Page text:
1. The best brains are moving towards freelancing
Some of the best specialists and subject matter experts recognize the fact that they have an in-demand skill and are looking for opportunities to offer it to potential clients. PhDs, postdocs, researchers and experts in rapidly advancing fields like AI, data science and robotics are starting to take up contract work either full-time or part-time. Small business see a great opportunity here: they can access these experts on demand, whom they cannot afford to hire full-time, in-house.
Small business and startups typically employ graduates, not professionals with decades of experience. But they need hand-holding from an expert when they launch a specific product, scale up, or need to troubleshoot a specific problem. The transitioning of traditional employees to freelance workers allows SMEs to draw on a wider pool of resources without having to compromise on quality.
In the EU, the European Forum of Independent Professionals (EFIP) reports that independent professionals (iPros) make up 25% of all those working in professional, scientific and technical work. The number of iPros have increased from under 6.2 million in 2004 to 8.9 million in 2013, making them the fastest growing group in the EU labour market.
The graphic below shows the increase in freelancing among major work groups in the UK. Information technology and business/research professionals are in the top 6 categories.
2. Hiring freelancers helps you stay lean and efficient
Small businesses are always seeking out cost-effective strategies to keep their businesses lean and profitable. Larger companies have understood that they can cut costs by giving their employees the option of telecommute and/or freelance work. The Global Workplace Analytics states that if companies allowed their employees to work from home just half the time, a typical business would save $11,000 per person per year. As more employees walk away from traditional work arrangements, startups can tap into a larger resource pool to fill their knowledge/skill gaps. Hiring remote/contract workers allows them to avoid all the traditional costs of hiring full-time employees, without having to make a compromise on the quality of talent.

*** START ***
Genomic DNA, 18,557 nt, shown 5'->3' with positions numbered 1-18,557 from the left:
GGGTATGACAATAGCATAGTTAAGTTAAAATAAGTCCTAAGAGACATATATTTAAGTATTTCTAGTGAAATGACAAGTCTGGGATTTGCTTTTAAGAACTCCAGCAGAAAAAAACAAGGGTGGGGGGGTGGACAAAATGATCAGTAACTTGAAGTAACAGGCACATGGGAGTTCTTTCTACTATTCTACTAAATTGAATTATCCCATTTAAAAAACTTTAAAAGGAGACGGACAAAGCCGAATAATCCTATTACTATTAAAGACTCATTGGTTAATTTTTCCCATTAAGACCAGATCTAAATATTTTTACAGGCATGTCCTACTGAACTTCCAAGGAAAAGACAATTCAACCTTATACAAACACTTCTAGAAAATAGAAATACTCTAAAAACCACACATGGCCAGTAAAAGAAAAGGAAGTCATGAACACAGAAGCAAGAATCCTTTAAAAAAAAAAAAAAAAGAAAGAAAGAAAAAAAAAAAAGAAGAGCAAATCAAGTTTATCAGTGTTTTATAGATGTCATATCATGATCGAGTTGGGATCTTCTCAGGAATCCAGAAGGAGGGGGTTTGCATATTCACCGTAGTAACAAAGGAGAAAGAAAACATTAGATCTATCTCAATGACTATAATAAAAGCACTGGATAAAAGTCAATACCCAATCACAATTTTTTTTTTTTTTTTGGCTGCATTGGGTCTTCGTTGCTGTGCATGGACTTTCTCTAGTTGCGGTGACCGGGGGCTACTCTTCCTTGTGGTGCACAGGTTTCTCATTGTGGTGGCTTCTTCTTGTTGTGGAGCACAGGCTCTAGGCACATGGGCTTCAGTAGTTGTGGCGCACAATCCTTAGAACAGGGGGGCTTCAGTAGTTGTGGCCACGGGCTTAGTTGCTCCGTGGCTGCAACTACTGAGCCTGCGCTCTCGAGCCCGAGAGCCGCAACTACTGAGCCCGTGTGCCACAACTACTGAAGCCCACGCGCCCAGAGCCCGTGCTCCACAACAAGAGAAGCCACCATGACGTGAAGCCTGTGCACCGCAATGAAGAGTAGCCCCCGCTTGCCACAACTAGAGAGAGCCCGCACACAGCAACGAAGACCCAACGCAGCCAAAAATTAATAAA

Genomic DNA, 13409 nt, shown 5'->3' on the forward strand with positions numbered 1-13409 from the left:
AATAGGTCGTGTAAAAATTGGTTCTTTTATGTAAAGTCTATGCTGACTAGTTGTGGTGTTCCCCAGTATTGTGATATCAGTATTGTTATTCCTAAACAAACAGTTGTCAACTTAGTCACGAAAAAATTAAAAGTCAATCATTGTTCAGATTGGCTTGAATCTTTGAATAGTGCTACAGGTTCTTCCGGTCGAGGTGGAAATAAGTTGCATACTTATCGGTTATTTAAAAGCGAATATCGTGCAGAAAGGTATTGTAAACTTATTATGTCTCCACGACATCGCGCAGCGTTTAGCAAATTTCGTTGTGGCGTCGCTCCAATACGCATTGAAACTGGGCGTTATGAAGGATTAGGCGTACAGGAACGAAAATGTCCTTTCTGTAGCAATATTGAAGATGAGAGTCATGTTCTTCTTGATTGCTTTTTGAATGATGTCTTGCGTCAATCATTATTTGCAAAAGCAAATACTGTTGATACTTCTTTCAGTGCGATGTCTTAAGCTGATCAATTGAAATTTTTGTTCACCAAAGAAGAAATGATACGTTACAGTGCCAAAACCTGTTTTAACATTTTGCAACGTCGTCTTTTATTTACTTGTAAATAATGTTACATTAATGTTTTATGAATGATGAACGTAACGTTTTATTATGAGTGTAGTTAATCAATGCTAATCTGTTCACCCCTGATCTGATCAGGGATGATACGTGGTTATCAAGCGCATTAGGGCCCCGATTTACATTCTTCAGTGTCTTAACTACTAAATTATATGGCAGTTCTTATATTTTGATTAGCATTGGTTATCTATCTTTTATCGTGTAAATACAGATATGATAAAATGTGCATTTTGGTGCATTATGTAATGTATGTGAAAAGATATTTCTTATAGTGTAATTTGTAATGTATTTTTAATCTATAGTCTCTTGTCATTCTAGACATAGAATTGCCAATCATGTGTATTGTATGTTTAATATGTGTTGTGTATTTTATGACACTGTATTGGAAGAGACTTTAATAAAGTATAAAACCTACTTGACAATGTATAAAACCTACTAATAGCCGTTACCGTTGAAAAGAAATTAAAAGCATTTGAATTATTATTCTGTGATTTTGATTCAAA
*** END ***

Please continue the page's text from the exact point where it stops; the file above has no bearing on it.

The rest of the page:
Take a food startup for example. Hiring a full-time food scientist or food technologist can cost anywhere between $48000 – $72000, according to Recruiter. However, through Kolabtree, a variety of food startups hired food consultants at an average budget of $1500 and at a turnaround time of 1 week to 2 months.
3. Access a global resource pool
For small businesses, hiring can be a nightmare. They are often unable to attract high-quality talent due to geographical barriers and budget constraits. Hiring is a laborious process restricted by various factors, especially the area/state/country they operate in. Freelancing helps break geographical restrictions and policy barriers and allows small companies to hire overseas contract workers without burning a hole in their pockets. On-demand platforms make the job easier, by connecting client to freelancer and vice versa. Through Kolabtree, a US-based Amazon reseller got help with data analysis from a scientist in the Netherlands. A US-based food startup contacted a scientist in the UK for help making gluten-free bread — they even exchanged samples till the client was happy with the outcome.
The world is getting smaller, making it easier for cross-border collaboration and innovation to thrive. If small businesses need to get ahead of the curve, they need to tap in to the expertise and knowledge of the freelance workforce available to them. Only then can they grow quickly, while remaining sustainable.